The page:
As a result, the fund became unstable and to correct that, employer and employee contributions were increased.
Let us be clear: when premiums go up, when eligibility is restricted, and when the money gets used for purposes other than the intended ones, it looks a lot like a tax.
What are the consequences of all these counter-reforms today?
In July, 508,000 claimants were receiving regular employment insurance benefits, but 1.38 million Canadians were unemployed.
That leaves 870,000 unemployed people without any benefits to make up for their loss of income. That means 57% of unemployed workers are not currently entitled to benefits. This historic record was reached through changes made by successive Conservative and Liberal governments. It is unacceptable.
What are the Conservatives doing to deal with this situation? We cannot truthfully say they are doing nothing, since they really have gone even further in limiting access to the EI system. What are they doing to help workers avoid reliance on the EI system, aside from limiting access to it, of course? Nothing.
The government can brag about creating jobs, but the facts are clear: 300,000 more people are unemployed than before the crash in 2008.
The Conservatives’ 2012 omnibus budget, which they brought down in March, amended dozens of acts having nothing to do with budget implementation, and also amended a number of EI regulations.
For example, the new definition of “suitable employment” means that claimants are obliged to accept employment in another field of work than they worked in previously, and they must accept work quite far from their homes or accept a much lower salary than they were earning before. My colleagues have presented many examples of the unbelievable situations cause by this new interpretation.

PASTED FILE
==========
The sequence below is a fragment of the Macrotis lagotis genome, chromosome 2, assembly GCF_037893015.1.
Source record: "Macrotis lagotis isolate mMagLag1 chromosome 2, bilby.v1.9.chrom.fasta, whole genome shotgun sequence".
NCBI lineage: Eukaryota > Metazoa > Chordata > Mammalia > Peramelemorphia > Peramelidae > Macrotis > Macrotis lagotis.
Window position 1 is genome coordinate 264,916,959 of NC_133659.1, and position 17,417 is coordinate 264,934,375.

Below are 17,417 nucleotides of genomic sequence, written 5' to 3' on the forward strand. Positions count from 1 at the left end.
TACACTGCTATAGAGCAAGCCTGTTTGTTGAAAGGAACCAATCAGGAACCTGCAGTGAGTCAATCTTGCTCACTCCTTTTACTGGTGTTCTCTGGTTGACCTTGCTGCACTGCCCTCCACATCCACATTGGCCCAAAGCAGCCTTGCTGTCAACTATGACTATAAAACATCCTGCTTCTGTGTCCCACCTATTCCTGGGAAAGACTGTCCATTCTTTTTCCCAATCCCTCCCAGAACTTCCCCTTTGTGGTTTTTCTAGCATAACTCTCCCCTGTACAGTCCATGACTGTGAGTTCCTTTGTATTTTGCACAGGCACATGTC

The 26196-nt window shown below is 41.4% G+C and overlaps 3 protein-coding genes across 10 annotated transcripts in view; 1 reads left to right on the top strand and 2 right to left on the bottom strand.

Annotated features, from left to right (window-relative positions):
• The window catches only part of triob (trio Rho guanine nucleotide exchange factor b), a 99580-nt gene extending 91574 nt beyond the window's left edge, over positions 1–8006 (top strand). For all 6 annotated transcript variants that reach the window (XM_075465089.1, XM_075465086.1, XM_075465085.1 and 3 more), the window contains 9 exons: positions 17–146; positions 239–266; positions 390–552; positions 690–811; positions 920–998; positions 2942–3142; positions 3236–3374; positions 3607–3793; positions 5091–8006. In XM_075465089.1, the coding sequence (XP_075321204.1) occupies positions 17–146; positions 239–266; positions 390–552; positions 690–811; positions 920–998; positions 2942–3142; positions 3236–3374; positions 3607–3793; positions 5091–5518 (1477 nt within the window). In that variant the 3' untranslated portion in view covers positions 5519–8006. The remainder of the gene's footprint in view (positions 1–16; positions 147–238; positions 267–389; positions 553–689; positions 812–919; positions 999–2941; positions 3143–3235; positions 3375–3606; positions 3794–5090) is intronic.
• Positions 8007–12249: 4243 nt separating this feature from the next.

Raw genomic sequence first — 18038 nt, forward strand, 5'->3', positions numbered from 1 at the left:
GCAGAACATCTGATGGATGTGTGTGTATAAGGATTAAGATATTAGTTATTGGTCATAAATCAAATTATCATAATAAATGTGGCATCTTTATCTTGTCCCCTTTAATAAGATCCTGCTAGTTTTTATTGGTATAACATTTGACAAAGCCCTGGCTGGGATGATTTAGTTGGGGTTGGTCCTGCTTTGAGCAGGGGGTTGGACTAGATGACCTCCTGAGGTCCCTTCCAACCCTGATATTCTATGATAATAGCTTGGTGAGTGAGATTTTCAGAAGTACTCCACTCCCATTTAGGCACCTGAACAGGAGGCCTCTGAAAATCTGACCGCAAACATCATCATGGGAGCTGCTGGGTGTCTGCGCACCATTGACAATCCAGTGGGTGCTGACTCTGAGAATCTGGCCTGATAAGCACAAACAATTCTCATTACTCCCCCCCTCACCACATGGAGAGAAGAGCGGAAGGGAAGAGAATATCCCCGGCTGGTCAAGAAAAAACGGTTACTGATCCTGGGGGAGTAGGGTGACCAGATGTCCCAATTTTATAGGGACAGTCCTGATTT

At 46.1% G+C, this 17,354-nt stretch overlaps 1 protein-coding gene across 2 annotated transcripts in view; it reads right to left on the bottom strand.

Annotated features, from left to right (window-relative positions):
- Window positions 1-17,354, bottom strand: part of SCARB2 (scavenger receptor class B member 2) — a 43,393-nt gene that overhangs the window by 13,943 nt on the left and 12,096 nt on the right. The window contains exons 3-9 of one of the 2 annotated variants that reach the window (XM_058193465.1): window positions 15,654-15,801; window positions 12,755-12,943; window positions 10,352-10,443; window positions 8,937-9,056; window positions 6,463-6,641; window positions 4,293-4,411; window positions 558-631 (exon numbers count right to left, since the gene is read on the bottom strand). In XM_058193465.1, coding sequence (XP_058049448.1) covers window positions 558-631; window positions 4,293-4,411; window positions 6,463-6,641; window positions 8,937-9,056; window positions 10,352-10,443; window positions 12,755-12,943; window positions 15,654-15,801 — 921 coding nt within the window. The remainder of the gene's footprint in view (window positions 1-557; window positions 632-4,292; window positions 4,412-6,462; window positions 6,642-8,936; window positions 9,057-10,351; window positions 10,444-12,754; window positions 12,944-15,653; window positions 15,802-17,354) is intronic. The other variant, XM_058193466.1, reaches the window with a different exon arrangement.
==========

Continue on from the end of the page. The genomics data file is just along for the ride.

And then the Minister of Human Resources and Skills Development and her parliamentary secretary ask us why we voted against their budget.
All these examples make me a little skeptical of the Conservatives’ good faith when it comes to helping workers. Are they completely out of touch with reality?
As for the working while on claim pilot project, it ought to enable EI claimants to add to their income while receiving EI benefits. Pardon us for doubting the minister’s words when she states, as she has a number of times, that most claimants who work while receiving benefits will be better off because of this pilot project.
Obviously, she has never been able to provide us with the numbers to back up her statements. On the other hand, she always gives numbers related to people who work more or who earn higher wages.
Here are the facts. The recovery formula used in the current 2012-15 program is likely to discourage many claimants from part-time work or low-wage work, because some of them will earn less than under the system that was in effect from 2005 to 2012.
The proof is in the amount of money provided for this program. Here are the numbers: in 2009, $141 million was earmarked for the project; in 2010, this amount was $132 million; and in 2011, it amounted to $130 million.
So when the Conservatives say that the new program is better but only $74 million over two years—or $37 million per year—is allocated in the 2012 budget, we have obvious reasons to be skeptical.
The employment insurance system was designed to help workers and their families in the event that they lost their jobs. What I have talked about today clearly shows that the system's initial purpose has been hijacked. The employment insurance fund must be used to provide benefits to unemployed workers and not to balance a budget or impose an additional tax on workers and employers.
I hope that the government will listen to reason and revisits its policies, which clearly attack unemployed workers more than unemployment and have swollen the ranks of the unemployed to more than 1.4 million, including nearly 900,000 workers who have no access to benefits. Otherwise Canadians will have to wait until October 2015 for the first NDP government to deal with the real problems of our society.